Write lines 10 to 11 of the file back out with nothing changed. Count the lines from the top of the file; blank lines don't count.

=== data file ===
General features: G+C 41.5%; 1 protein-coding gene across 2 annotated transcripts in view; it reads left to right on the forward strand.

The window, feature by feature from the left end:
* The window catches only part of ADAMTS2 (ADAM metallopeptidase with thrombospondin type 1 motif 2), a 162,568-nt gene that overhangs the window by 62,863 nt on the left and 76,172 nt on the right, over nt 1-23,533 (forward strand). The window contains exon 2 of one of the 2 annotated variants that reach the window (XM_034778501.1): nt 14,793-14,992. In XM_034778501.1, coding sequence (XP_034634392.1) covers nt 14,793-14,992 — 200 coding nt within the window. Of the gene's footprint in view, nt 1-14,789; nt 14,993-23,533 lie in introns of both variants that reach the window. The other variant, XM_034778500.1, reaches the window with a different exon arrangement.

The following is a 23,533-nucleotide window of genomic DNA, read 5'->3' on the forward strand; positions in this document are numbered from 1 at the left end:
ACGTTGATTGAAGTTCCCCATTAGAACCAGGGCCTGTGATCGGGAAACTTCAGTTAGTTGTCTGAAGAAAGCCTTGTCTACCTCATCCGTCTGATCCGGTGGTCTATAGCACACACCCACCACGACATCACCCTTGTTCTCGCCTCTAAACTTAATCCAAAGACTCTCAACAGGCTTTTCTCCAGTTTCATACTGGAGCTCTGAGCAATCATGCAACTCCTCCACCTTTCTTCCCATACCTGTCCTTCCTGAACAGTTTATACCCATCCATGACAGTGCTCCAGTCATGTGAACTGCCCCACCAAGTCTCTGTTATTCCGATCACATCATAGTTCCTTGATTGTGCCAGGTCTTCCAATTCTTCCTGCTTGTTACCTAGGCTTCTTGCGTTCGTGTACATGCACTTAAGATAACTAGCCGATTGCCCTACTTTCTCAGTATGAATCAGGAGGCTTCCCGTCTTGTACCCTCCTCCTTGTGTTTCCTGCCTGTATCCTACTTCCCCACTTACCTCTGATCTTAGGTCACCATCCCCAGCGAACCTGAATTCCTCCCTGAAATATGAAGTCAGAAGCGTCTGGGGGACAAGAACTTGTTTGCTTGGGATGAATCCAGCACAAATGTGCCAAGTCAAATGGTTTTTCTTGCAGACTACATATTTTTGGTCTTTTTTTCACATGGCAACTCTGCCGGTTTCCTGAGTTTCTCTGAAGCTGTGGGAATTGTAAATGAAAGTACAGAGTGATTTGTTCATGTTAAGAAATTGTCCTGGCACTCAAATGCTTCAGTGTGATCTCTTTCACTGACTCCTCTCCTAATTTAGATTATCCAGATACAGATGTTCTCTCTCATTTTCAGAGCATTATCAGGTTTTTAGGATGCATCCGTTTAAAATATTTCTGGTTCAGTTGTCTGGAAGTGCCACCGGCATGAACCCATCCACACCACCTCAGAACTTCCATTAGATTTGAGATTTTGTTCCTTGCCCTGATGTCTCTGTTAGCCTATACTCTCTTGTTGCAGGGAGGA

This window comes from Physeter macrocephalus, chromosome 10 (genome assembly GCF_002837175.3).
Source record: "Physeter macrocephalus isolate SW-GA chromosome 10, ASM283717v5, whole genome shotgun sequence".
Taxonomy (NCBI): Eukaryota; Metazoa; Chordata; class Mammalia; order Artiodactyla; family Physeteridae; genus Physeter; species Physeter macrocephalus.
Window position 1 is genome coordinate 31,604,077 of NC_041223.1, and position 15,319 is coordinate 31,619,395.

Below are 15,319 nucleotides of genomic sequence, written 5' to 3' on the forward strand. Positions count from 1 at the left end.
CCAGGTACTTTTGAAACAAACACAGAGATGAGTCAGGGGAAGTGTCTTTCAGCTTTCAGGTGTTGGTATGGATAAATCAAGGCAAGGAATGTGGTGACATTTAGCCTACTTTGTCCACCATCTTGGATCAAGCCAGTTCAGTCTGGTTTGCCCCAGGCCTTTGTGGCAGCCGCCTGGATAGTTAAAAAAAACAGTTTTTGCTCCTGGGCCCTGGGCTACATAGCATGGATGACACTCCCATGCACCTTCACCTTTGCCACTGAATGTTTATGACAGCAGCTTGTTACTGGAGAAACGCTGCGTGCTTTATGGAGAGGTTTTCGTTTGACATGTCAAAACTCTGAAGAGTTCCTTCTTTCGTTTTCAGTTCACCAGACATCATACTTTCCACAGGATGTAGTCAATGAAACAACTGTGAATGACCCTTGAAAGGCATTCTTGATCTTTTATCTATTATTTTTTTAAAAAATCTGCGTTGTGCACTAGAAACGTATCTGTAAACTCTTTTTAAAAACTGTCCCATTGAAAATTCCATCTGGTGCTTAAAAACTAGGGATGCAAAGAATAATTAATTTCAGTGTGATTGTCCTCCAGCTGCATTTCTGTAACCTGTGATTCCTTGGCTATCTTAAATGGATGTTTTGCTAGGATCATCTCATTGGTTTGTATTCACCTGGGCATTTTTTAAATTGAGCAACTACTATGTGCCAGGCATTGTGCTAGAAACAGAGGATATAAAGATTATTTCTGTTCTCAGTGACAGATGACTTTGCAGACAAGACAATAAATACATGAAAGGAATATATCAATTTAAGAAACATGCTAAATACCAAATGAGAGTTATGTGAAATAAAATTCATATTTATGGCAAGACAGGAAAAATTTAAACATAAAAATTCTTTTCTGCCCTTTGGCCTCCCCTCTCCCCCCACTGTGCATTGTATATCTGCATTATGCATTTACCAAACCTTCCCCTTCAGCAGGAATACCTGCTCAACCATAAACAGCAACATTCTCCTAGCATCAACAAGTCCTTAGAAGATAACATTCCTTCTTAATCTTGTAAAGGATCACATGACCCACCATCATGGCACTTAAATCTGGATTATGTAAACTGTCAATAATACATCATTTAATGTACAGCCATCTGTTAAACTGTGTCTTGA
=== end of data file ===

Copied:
Below are 15,319 nucleotides of genomic sequence, written 5' to 3' on the forward strand. Positions count from 1 at the left end.
CCAGGTACTTTTGAAACAAACACAGAGATGAGTCAGGGGAAGTGTCTTTCAGCTTTCAGGTGTTGGTATGGATAAATCAAGGCAAGGAATGTGGTGACATTTAGCCTACTTTGTCCACCATCTTGGATCAAGCCAGTTCAGTCTGGTTTGCCCCAGGCCTTTGTGGCAGCCGCCTGGATAGTTAAAAAAAACAGTTTTTGCTCCTGGGCCCTGGGCTACATAGCATGGATGACACTCCCATGCACCTTCACCTTTGCCACTGAATGTTTATGACAGCAGCTTGTTACTGGAGAAACGCTGCGTGCTTTATGGAGAGGTTTTCGTTTGACATGTCAAAACTCTGAAGAGTTCCTTCTTTCGTTTTCAGTTCACCAGACATCATACTTTCCACAGGATGTAGTCAATGAAACAACTGTGAATGACCCTTGAAAGGCATTCTTGATCTTTTATCTATTATTTTTTTAAAAAATCTGCGTTGTGCACTAGAAACGTATCTGTAAACTCTTTTTAAAAACTGTCCCATTGAAAATTCCATCTGGTGCTTAAAAACTAGGGATGCAAAGAATAATTAATTTCAGTGTGATTGTCCTCCAGCTGCATTTCTGTAACCTGTGATTCCTTGGCTATCTTAAATGGATGTTTTGCTAGGATCATCTCATTGGTTTGTATTCACCTGGGCATTTTTTAAATTGAGCAACTACTATGTGCCAGGCATTGTGCTAGAAACAGAGGATATAAAGATTATTTCTGTTCTCAGTGACAGATGACTTTGCAGACAAGACAATAAATACATGAAAGGAATATATCAATTTAAGAAACATGCTAAATACCAAATGAGAGTTATGTGAAATAAAATTCATATTTATGGCAAGACAGGAAAAATTTAAACATAAAAATTCTTTTCTGCCCTTTGGCCTCCCCTCTCCCCCCACTGTGCATTGTATATCTGCATTATGCATTTACCAAACCTTCCCCTTCAGCAGGAATACCTGCTCAACCATAAACAGCAACATTCTCCTAGCATCAACAAGTCCTTAGAAGATAACATTCCTTCTTAATCTTGTAAAGGATCACATGACCCACCATCATGGCACTTAAATCTGGATTATGTAAACTGTCAATAATACATCATTTAATGTACAGCCATCTGTTAAACTGTGTCTTGA